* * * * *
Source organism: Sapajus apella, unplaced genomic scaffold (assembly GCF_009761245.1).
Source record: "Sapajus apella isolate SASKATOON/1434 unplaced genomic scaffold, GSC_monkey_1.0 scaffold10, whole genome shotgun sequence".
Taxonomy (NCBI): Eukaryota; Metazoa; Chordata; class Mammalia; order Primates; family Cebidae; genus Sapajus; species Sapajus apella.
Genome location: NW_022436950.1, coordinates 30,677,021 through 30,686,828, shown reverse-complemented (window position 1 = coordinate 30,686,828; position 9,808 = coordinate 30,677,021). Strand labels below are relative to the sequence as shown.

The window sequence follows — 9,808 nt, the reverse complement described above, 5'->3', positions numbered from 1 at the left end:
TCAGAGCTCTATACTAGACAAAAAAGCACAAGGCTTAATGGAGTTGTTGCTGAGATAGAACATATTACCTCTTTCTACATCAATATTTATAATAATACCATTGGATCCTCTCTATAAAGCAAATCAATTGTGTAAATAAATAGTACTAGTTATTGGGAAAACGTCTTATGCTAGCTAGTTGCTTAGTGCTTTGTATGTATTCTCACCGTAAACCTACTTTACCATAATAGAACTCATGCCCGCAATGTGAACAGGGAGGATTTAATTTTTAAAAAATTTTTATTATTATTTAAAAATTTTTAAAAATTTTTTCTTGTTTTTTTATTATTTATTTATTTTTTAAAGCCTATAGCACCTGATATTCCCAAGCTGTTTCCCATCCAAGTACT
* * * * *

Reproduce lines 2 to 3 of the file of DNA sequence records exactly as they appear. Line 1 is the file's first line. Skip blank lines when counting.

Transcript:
Source record: "Sapajus apella isolate SASKATOON/1434 unplaced genomic scaffold, GSC_monkey_1.0 scaffold10, whole genome shotgun sequence".
Taxonomy (NCBI): Eukaryota; Metazoa; Chordata; class Mammalia; order Primates; family Cebidae; genus Sapajus; species Sapajus apella.